Moosewood’s Tomato-Bean Soup

I don’t know if I’ve ever made an easier soup.  And, oh yeah, it’s absolutely wonderful.  Thick, rich, loaded with protein and flavor, and lots of fresh, local ingredients.

Tomato and bean soup
Just think…tomatoes I harvested from the garden last September.  Fresh oregano growing in a pot in the office.  Dried basil from last year’s crop in the herb garden.  Just a little vegetable stock from the freezer–have we talked about stocks yet?

Soon.

Anyway, the world’s simplest tomato soup.  With a shout-out to Moosewood Restaurant Celebrates. A wonderful cookbook.

Ingredients:

1 tablespoon olive oil

3 1/2 cups chopped onions

1 teaspoon chopped or dried oregano

1 teaspoon chopped or dried basil

2 cups vegetable stock, reduced to 1 cup

4 1/2 cups pinto or Roman beans (3 15.5-oz cans)

4 1/2 cups diced tomatoes (or 1 28-oz. can and 1 15.5-oz can)

1 teaspoon Kosher salt

1/4 to 1/2 teaspoon freshly ground black pepper (or more or less, to taste)

Grated Parmesan cheese and whole oregano leaves to garnish

Preparation:

Rinse and drain the beans.  Warm the olive oil in a heavy-bottom soup pot.  Add the onions and saute on medium-high for about 10 minutes, stirring frequently, until they just begin to brown.  Stir in the oregano and basil, add the stock, bring to a boil, reduce the heat and simmer about 5 minutes, until the onions are very soft.

Add three cups of tomatoes, 3 cups of beans, and the salt, and mix well.  In batches in the blender, puree the onion, bean, and tomato mixture, and return to the soup pot. (Alternately, use an immersion hand-blender–a newly acquired but ridiculously invaluable tool–and puree in the soup pot).  Stir in the remaining tomatoes and beans, and add the black pepper.  Return to a boil, reduce the heat to medium and heat about 10-15 minutes longer, storring often.

Serve topped with a sprinkle of whole fresh oregano leaves and a tablespoon of grated Parmesan cheese.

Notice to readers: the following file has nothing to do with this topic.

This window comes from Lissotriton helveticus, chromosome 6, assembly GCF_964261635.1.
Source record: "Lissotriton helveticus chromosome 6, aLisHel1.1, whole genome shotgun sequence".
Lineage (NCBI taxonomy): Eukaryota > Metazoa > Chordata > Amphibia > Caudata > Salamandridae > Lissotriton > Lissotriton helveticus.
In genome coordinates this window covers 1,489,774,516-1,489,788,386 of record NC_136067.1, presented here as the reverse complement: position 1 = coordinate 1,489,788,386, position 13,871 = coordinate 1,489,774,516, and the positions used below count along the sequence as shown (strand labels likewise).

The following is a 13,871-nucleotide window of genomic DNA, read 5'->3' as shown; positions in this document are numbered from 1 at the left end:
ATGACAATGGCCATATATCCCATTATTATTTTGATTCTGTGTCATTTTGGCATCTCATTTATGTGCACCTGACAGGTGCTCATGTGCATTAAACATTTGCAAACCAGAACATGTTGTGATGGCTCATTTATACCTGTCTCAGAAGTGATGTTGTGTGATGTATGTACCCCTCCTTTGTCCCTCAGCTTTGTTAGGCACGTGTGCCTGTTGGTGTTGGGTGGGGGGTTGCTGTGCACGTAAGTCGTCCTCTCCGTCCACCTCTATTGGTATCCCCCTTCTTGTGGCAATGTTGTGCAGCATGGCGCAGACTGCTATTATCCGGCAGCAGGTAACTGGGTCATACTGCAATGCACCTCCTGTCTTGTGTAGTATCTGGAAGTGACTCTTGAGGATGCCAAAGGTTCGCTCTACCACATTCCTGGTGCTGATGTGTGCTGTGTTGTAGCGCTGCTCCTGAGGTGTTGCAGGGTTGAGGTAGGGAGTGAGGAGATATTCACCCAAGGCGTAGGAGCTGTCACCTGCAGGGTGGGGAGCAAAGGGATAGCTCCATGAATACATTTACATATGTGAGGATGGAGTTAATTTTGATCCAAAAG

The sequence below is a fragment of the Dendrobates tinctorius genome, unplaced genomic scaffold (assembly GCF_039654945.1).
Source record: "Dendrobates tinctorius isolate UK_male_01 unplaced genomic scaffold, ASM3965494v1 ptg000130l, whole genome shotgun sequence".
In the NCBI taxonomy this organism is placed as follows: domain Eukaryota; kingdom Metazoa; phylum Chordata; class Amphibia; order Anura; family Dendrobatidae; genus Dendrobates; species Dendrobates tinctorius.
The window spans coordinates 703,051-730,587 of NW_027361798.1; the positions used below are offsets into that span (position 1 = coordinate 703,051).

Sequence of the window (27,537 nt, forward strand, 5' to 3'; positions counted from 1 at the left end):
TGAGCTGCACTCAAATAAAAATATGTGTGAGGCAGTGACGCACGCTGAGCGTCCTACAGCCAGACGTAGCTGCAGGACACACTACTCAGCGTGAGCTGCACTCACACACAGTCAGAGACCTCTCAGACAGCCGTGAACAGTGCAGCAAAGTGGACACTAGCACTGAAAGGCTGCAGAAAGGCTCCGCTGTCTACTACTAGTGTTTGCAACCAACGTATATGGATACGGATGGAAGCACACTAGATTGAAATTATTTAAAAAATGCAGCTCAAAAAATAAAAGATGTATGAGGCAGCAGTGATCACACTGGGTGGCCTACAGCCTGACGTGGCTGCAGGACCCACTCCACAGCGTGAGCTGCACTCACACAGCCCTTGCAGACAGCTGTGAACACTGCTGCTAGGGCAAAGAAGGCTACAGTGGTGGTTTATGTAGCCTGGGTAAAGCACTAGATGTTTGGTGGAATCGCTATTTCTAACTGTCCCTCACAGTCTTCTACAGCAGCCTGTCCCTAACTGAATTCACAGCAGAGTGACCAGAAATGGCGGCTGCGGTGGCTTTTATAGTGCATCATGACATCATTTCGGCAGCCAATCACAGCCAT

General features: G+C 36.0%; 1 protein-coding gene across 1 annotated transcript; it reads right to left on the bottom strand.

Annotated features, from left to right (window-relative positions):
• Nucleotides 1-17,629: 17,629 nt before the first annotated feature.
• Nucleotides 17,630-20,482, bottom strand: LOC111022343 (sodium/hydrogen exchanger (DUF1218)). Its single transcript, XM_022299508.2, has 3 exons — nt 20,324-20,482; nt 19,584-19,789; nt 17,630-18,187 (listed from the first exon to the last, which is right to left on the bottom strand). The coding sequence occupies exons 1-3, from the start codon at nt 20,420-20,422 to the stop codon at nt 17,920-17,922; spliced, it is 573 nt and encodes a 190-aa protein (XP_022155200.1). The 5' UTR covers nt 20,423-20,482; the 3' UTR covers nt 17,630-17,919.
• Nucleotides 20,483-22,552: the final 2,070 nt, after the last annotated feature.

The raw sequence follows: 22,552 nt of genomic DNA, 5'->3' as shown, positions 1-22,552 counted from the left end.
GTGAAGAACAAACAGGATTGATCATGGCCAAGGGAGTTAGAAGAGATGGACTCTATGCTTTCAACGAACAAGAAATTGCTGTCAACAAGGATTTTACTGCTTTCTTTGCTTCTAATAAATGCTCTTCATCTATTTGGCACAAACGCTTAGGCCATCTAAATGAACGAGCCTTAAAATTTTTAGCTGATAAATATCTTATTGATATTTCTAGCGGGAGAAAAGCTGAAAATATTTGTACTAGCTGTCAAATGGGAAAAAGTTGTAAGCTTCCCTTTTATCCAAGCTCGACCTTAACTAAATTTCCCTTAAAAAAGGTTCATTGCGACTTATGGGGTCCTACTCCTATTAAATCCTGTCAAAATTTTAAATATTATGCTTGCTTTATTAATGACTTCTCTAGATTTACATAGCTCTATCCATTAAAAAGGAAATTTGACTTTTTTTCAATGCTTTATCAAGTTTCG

And a fresh, hot bread.

If you wish to play with this recipe, you could blend all the tomatoes and beans and add a half-cup of whole milk or half-and-half to make a thick, creamy soup.  Or you could add 3 tablespoons of dry sherry or Cognac.

But do try it.  It’s so simple on a night that promises several inches of snow.

 

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About Lancaster Food Style

Lancaster Food Styles highlights the best resources our community has to offer. From farmers to markets to vendors to retailers, we highlight those members of our wonderful food community who are striving to improve the presence of the commercial and retail food industry for all the citizens of Lancaster. The food we eat and drink is important to every single one of us, and we believe that everyone is entitled to safe and healthy food and drink. We hope to engage the citizens of our city and county who care about the food we eat and the environment in which we live. We know there are many people in the community who are doing wonderful things that benefit the people of Lancaster, as customers and consumers. We hope you will let us know who they are so that we can learn and inform those who eat and drink. That, as we know, is all of us. We are all in this together. Let's build a community.

Posted on August 6, 2012, in Uncategorized. Bookmark the permalink. Leave a comment.

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